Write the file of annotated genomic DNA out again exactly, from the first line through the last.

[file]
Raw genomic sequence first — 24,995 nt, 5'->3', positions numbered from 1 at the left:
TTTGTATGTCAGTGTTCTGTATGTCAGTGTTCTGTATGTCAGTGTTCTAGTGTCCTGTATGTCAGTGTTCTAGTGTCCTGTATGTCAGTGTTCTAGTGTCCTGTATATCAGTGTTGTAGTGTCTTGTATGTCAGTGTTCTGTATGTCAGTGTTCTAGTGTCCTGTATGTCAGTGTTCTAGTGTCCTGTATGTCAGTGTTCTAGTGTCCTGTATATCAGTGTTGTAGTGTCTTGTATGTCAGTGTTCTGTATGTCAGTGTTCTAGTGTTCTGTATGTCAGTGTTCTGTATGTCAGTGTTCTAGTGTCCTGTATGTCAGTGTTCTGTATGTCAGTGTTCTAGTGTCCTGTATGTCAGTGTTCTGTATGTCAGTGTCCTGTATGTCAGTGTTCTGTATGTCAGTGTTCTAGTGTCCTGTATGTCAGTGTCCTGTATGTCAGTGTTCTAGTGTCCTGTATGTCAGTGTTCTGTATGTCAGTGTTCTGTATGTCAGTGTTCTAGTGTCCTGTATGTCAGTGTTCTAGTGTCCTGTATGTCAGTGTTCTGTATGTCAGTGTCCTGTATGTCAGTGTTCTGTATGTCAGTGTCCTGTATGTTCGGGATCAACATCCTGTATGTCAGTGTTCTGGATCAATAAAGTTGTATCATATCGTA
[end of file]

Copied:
Raw genomic sequence first — 24,995 nt, 5'->3', positions numbered from 1 at the left:
TTTGTATGTCAGTGTTCTGTATGTCAGTGTTCTGTATGTCAGTGTTCTAGTGTCCTGTATGTCAGTGTTCTAGTGTCCTGTATGTCAGTGTTCTAGTGTCCTGTATATCAGTGTTGTAGTGTCTTGTATGTCAGTGTTCTGTATGTCAGTGTTCTAGTGTCCTGTATGTCAGTGTTCTAGTGTCCTGTATGTCAGTGTTCTAGTGTCCTGTATATCAGTGTTGTAGTGTCTTGTATGTCAGTGTTCTGTATGTCAGTGTTCTAGTGTTCTGTATGTCAGTGTTCTGTATGTCAGTGTTCTAGTGTCCTGTATGTCAGTGTTCTGTATGTCAGTGTTCTAGTGTCCTGTATGTCAGTGTTCTGTATGTCAGTGTCCTGTATGTCAGTGTTCTGTATGTCAGTGTTCTAGTGTCCTGTATGTCAGTGTCCTGTATGTCAGTGTTCTAGTGTCCTGTATGTCAGTGTTCTGTATGTCAGTGTTCTGTATGTCAGTGTTCTAGTGTCCTGTATGTCAGTGTTCTAGTGTCCTGTATGTCAGTGTTCTGTATGTCAGTGTCCTGTATGTCAGTGTTCTGTATGTCAGTGTCCTGTATGTTCGGGATCAACATCCTGTATGTCAGTGTTCTGGATCAATAAAGTTGTATCATATCGTA